Road traffic injuries in the context of rapid motorization- Studies on access, provision and utilization of trauma care in Iran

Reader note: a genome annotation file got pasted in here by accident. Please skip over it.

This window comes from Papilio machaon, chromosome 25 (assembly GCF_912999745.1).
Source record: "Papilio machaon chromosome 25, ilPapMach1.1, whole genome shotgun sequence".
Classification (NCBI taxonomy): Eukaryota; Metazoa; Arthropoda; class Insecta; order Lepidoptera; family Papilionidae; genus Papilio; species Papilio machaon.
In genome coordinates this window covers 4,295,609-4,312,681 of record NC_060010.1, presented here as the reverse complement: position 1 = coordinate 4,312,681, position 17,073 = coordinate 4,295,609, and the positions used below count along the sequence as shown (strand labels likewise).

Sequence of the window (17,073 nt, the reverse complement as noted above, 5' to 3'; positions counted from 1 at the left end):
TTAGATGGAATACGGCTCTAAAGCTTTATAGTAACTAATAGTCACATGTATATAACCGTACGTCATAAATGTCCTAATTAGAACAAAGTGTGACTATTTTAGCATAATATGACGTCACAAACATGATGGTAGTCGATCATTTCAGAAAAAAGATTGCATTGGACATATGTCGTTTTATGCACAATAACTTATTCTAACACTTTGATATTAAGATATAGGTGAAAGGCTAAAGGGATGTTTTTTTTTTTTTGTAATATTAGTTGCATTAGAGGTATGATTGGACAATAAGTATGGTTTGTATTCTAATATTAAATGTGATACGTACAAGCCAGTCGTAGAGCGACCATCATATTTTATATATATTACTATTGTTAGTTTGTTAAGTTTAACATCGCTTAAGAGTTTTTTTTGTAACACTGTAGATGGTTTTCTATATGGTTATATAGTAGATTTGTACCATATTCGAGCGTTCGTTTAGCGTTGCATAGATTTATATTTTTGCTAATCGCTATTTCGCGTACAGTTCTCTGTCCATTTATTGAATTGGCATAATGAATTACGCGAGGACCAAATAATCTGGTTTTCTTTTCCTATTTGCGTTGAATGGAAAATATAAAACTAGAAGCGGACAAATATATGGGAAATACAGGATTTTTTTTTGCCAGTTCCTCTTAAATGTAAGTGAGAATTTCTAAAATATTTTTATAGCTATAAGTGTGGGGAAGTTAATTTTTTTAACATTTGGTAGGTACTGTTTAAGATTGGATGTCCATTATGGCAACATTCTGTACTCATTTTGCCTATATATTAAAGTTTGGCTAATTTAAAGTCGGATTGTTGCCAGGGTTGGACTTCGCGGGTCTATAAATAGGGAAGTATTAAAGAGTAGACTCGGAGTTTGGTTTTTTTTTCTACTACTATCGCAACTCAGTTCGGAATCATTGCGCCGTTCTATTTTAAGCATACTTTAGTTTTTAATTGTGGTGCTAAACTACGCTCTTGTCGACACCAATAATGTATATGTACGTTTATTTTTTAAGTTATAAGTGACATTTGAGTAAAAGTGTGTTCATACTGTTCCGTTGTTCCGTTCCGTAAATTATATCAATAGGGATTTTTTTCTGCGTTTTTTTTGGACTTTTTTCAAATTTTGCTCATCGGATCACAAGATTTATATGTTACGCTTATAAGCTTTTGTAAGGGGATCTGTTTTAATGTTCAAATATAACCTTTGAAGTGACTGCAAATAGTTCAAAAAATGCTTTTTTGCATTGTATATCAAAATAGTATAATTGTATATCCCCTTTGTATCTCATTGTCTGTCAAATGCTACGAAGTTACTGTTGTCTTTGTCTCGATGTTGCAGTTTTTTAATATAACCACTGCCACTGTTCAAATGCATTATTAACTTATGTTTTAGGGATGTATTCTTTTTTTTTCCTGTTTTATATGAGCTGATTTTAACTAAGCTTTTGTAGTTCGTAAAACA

Abstract: Background: Iran has one of the highest traffic-related mortality and morbidity rates in the world. Evidence shows that improvements in trauma care can prevent a substantial number of road traffic deaths and disabilities. Aim: The overall aim of this thesis is to explore factors influencing access, provision and utilization of trauma care for road traffic injuries (RTIs) in Iran. Methods: The thesis is based on four studies. Study I is a national ecological study in order to assess if the distribution of pre-hospital trauma care resources reflects the needs in terms of traffic-related mortality and morbidity in different provinces in Iran. Inequality measures and correlation analysis were used in the analysis. In Study II, qualitative interviews were conducted with 15 health professionals to explore factors influencing the provision of pre-hospital trauma care for RTI victims. In Study III, qualitative interviews were conducted with 15 health professionals and 20 RTI victims to explore factors influencing an effective trauma care delivery at emergency departments (EDs). The grounded theory approach was used in both Study II and III. Study IV utilized the Iranian National Trauma Registry Database to assess hospital resource utilization (hospital charges and length of stay (LOS)) associated with RTIs in Iran and also to evaluate the association with the patients’ socio-demographic characteristics, insurance status and injury-related factors. Univariable and multivariable analysis were used in this study. Findings: There was no significant association between traffic-related mortality and morbidity and pre-hospital trauma care resources (I). Seven main factors that could hinder or facilitate an effective pre-hospital trauma care process were identified: administration and organization; staff qualifications and competences; availability and distribution of resources; communication and transportation; involved organizations; laypeople; and infrastructure (II). Lack of a systematic approach to providing trauma care at EDs emerged as the core category in Study III. Unclear national policies and poor organization of care at the ED were perceived as the main factors contributed to non-systematic approach but the contextual factors in the hospitals and those specific to the context of Iran also played a role. The mean (SD) total hospital charges and LOS for the patients were US$ 165 (US$ 290) and 6.8 days (8), respectively. Older age, being female, lower level of education, higher injury severity and longer LOS were associated with higher hospital charges. Longer LOS was associated with being male, lower education, having a medical insurance, being a farmer or a blue-collar worker and having more severe injuries (IV). Conclusion: Pre-hospital trauma care resources across the country were not distributed based on needs in terms of traffic-related mortality and morbidity. For the provision of trauma care, the studies identified that there is a lack of interaction and common understanding among different actors involved in the pre-hospital trauma care and a non-systematic approach as the main barrier to managing trauma patients in the EDs. The findings indicated that the hospital resource utilization associated with RTI victims is substantial and varied based on the victims’ socio-demographic characteristics, insurance status and injury-related factors. Both the pre-hospital and hospital organization, and interaction between them, need to be considered in order to reduce the high burden of RTIs in Iran.
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